The tools we usePosted: August 8, 2012
There is a question often asked about photographers which is why do they spend so much time looking at, comparing and then buying the latest camera or lens when virtually no other artist indulges in such pursuits but instead focuses on the art itself. After all, painters do not spend hours scouring brochures looking at the latest paintbrush or easel? They might regularly buy new brushes but they are a mere tool, to be discarded once the artwork is created and the brush is worn out. Don McCullin, the social documentary and war photographer, famously said in his book The Destruction Business:
“I only use a camera like I use a toothbrush. It does the job.”
which nicely places the camera where it should be, as a tool to get the job done. The sad fact is, if you like buying shiny new gadgets that is, whether they be cameras, laptops or even the latest silver Mont Blanc pen (or “writing instrument” as they prefer it to be known), there is no correlation between creativity and equipment cost or quantity. As Hugh MacLeod says in his book Ignore Everybody,
“A fancy tool just gives the second-rater one more pillar to hide behind.”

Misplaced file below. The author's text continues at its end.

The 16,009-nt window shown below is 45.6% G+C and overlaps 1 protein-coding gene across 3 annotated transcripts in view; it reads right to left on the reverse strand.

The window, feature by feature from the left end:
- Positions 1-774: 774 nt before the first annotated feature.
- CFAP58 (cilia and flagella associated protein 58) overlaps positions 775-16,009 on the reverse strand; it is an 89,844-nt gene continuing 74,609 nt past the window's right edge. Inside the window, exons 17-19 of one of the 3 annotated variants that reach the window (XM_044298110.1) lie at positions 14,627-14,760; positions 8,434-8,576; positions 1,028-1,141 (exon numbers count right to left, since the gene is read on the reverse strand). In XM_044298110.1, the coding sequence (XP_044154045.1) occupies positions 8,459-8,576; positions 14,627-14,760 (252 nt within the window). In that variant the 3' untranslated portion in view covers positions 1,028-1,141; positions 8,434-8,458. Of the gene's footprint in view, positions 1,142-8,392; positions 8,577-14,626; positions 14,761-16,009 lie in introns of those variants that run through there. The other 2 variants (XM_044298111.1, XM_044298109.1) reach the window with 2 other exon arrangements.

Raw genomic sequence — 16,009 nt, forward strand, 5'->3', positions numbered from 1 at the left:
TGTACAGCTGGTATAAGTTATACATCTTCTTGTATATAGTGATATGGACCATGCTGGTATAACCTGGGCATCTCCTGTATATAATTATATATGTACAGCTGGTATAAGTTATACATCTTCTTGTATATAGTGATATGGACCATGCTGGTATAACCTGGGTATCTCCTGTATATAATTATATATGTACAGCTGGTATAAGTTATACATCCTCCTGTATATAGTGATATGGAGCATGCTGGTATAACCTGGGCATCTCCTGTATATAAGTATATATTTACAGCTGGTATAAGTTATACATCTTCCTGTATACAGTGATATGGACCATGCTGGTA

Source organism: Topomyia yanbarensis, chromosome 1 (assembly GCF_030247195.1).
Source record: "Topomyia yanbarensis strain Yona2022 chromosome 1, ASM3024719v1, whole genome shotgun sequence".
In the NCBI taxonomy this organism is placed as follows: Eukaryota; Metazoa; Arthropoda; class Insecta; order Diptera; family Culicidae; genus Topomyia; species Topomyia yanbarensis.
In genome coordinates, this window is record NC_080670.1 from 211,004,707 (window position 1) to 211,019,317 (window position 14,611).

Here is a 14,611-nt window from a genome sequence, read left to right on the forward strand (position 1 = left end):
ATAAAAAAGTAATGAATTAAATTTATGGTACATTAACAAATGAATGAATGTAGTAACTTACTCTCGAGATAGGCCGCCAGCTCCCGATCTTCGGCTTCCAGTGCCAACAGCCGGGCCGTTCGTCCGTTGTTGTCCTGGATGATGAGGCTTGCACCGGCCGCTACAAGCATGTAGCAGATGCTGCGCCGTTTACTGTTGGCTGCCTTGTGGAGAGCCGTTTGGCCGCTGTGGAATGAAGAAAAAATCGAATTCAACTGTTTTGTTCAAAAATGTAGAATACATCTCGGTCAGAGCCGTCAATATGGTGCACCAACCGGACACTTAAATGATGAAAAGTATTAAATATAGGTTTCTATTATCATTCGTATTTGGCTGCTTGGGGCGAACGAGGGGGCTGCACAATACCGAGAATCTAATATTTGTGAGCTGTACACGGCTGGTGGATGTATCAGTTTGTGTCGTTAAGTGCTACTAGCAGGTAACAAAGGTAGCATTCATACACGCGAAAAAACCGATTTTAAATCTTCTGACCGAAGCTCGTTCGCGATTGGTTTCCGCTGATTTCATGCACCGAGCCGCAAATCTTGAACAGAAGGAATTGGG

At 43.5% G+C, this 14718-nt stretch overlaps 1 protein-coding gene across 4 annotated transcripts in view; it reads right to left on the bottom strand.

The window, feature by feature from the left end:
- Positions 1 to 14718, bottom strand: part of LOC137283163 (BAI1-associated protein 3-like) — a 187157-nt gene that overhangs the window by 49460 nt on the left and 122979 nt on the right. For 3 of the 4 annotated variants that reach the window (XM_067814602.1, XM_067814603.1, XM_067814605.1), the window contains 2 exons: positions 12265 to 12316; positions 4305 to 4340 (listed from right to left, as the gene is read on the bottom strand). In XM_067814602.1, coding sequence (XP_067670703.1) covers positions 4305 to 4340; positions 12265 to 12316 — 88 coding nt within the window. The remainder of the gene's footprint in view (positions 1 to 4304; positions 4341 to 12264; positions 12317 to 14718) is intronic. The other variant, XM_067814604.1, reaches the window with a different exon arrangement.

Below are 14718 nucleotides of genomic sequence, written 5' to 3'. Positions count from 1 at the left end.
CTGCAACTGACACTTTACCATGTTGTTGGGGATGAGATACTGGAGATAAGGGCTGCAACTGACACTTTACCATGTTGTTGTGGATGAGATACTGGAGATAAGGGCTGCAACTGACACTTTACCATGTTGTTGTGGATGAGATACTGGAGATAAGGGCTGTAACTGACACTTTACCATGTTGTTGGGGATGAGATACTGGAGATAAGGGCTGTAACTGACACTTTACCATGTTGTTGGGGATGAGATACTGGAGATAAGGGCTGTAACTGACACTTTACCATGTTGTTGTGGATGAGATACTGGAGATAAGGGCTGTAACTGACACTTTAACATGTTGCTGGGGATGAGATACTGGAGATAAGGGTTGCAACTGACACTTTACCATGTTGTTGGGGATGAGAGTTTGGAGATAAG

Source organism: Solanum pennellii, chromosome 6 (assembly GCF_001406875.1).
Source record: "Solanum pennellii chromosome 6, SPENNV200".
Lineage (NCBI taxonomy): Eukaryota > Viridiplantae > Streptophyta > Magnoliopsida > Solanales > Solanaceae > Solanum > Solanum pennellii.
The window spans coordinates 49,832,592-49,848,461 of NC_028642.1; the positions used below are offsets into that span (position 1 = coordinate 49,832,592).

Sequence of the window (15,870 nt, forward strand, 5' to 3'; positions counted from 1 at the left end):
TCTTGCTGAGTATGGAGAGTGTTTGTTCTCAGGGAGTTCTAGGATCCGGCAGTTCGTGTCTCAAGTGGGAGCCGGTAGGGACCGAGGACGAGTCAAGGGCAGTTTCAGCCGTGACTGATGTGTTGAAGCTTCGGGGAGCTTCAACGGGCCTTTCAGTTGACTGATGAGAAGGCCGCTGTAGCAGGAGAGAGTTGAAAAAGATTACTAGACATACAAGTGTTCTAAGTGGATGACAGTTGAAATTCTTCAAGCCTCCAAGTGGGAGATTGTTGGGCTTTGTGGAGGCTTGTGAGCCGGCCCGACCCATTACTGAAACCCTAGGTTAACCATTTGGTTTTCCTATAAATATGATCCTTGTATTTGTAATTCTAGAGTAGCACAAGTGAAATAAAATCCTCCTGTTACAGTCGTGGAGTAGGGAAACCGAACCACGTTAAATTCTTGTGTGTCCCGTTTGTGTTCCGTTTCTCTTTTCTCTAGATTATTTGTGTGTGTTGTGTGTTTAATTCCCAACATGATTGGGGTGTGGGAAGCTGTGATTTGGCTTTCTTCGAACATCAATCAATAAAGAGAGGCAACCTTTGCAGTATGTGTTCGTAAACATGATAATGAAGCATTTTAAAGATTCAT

Henri Cartier-Bresson used a battered old Leica (see right) to create most of his iconic images whilst Ernest Hemingway used an old Corona No. 3 portable typewriter to write his novels.
As we say in our Versatilist Manifesto, versatilists “deliver”. They do this using tools but are not slaves to them. Success as a versatilist means recognising the pillars that Hugh MacLeod mentions and getting rid of them in favour of delivering what they need to. To quote MacLeod again:
“Good pillar management is one of the most valuable talents you have on the planet. All we can do is keep asking the question, “Is this a pillar?” about every aspect of our business, our craft our reason for being alive, and go on from there.”
If we were too extend our manifesto in any way it would be by saying that a versatilist delivers using tools but is not in beholden or in awe to them.